New Lending Standards?

9 Replies

Hello, although we have about 600k to invest we are retired and the only income we have right now is a $1500 a month pension, we have good credit. Someone sent me a link to an article on November 20th, 2011 that said- ."In a significant change in lending standards, underwriters are now counting rental income toward income qualification. This means you only need a down payment and a 700 FICO score to buy an income property so long as its cashflow positive"
I would think that this would be a real game changer for a lot of people but have not heard much about this from other sources. Are you familiar with this new change? Since we only have a pension this change would allow us to get loans correct? Whereas before you needed to show income from other sources in order to buy a cashflow property. If too many people started doing this I wonder if this would cause downward pressure on rents. Lol, Do you think we could have a rent bubble?

We kind of wanted to first get a loan for a property that is about 50k IF the bank is willing to make more loans to us. But if they will only make one loan (because we only have a small pension as income right now) I think it would be better to apply for a larger loan and look at purchasing a multi family property. That way we will be able to leverage a greater percent of our 600k. Whereas with a 50k loan we will have only used a 10k down payment and still have 590k left- it just seems like a poor use of (possibly) limited leverage. I have done a lot of searching on line for this info but have found contradicting statements.

The lending standards are going to vary according to the lender. If it is a conforming loan it will probably be sold and serviced by another lender. A conforming loan is generally 20% down and good credit.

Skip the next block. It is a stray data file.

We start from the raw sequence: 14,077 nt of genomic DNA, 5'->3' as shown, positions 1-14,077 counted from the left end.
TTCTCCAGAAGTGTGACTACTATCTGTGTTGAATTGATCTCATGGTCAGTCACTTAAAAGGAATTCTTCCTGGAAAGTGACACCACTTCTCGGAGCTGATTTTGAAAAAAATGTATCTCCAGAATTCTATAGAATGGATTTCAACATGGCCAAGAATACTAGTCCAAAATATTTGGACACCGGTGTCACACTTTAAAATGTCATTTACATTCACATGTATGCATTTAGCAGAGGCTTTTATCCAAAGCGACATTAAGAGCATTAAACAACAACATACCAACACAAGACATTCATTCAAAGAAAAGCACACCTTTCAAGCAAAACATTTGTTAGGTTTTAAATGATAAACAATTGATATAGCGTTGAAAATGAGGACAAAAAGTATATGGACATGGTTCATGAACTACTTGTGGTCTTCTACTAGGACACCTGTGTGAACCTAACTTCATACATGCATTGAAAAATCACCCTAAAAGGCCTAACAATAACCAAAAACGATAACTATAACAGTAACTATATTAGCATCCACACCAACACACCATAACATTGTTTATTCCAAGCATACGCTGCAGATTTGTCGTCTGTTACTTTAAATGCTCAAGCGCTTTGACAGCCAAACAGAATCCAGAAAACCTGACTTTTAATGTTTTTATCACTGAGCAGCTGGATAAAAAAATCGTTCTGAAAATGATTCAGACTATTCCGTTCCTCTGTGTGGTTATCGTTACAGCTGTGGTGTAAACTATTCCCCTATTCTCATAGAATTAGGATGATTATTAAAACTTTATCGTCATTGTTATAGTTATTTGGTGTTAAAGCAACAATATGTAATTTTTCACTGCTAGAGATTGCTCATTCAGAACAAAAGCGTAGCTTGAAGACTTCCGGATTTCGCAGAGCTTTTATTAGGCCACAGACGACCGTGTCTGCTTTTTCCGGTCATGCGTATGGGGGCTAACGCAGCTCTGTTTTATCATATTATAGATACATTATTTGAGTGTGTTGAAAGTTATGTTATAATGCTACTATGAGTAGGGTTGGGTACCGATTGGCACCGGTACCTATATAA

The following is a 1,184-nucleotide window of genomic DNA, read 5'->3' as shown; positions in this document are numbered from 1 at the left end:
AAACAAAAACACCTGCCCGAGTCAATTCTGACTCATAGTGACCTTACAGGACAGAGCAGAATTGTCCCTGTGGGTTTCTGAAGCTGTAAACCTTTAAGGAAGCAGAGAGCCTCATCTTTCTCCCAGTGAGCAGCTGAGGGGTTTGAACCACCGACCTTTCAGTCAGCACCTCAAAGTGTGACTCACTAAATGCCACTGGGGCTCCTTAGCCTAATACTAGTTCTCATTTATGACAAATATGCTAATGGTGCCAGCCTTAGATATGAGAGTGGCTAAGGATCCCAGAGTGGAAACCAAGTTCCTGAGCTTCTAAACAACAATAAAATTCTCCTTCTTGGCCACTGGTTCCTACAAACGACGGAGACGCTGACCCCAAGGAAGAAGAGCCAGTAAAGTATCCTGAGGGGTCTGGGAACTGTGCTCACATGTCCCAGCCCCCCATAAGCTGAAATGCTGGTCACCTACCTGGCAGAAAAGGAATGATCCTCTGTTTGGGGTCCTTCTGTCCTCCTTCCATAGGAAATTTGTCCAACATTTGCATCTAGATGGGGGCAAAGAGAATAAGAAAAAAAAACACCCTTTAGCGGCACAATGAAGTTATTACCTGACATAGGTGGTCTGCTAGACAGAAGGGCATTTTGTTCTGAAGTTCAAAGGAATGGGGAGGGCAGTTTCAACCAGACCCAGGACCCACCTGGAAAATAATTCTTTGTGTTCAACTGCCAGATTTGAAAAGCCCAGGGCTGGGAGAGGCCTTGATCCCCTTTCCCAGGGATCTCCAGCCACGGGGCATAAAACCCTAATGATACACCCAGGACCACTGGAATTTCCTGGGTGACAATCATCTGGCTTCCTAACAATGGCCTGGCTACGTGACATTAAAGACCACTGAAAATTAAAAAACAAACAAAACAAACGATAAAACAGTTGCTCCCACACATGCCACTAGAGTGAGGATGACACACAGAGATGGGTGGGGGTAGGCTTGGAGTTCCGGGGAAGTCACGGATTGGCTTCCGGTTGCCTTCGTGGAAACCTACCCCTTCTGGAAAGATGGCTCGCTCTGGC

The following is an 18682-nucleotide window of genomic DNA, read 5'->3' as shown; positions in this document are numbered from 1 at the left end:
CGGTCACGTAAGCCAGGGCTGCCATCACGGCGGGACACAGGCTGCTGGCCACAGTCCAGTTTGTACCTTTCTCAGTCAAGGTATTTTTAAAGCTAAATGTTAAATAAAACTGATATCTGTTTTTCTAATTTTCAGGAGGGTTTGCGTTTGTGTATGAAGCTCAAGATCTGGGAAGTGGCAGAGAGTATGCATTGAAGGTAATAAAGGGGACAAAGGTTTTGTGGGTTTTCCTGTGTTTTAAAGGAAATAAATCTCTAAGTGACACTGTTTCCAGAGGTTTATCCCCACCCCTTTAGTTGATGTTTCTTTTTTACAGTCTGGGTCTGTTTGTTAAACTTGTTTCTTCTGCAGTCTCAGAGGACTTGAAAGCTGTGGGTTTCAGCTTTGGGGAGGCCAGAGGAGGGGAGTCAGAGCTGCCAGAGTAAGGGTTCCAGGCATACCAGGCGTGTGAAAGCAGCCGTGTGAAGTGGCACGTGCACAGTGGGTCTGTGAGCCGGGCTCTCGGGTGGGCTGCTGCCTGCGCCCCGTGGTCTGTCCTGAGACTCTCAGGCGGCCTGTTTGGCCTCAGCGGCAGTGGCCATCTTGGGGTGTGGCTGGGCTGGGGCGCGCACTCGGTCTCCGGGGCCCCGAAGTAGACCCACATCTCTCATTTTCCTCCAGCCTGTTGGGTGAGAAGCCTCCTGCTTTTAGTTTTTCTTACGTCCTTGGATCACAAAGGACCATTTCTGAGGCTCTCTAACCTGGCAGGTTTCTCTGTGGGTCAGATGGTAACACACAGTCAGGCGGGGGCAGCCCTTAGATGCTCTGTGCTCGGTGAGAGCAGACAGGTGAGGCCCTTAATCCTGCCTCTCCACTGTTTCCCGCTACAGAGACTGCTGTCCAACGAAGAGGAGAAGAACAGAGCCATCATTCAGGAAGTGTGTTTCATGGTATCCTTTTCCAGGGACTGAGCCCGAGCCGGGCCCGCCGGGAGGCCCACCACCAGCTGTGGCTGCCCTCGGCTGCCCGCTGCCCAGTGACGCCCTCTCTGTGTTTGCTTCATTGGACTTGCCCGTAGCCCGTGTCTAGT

A non-conforming loan may be less down or not so good credit score. It could also mean the property is not a standard property for lending, hard to get comps. A local, community bank may offer a non-conforming loan to you and keep it in house. The banks refer to these as portfolio loans. Their loan standards are decided by themselves.

That may be why you are getting mixed messages.

I have found that it will be more beneficial to you to establish relations with several local banks. After a few deals the trust gets built up and loans become even more available. Good luck.

Have you calculated what your monthly nut is? Do you have any experience landlording or in real estate as a business?

Say you need 4,000 a month to live on, you are burning through 2,500 right now. I would find a conservative investment that could make up that difference right away. Working with a company that does hard money lending might be a good idea.

If you earned 10% that would require $300,000 of your cash. From there you have $300,000 to play with.

Now, as for getting a loan on an investment property, buying a 50,000 property, will cost you far more then 10,000 (probably 5,000 in closing costs) and most lenders will not do a 35,000 - 40,000 loan.

You are going to need to talk to some specific lenders too and see if they will be okay with DTI ratios. I am having my doubts.

One option would be to buy the properties free and clear and refinance them once you show some income to back it up, but most lenders will want to see 2 years or landlording experience first.

Tyler you first need to DEFINE what you will be buying.Residential and commercial lenders are way different animals.

If you want to buy an apartment building you can get awesome cash returns for your investment in Georgia or other states.Here the price paid per door for rent generated is much greater than appreciation only drive states such as Cali.

Not saying people do not invest there but you get investors from other countries and other states such as New York.Cali etc. where there investment dollar doesn't go far for weak returns.

I cringe when I watch the show "income property" on HGTV and someone bought an 800,000 house and are only getting 3,000 a month in rent.

I think stuff like that is nuts.

I will keep it simple. Stay out of banks!!! it is a waste of time. Unless you can basically walk on water, you will not get a loan. With that much liquid cash, you can invest 25% of that and get a killer income to live on.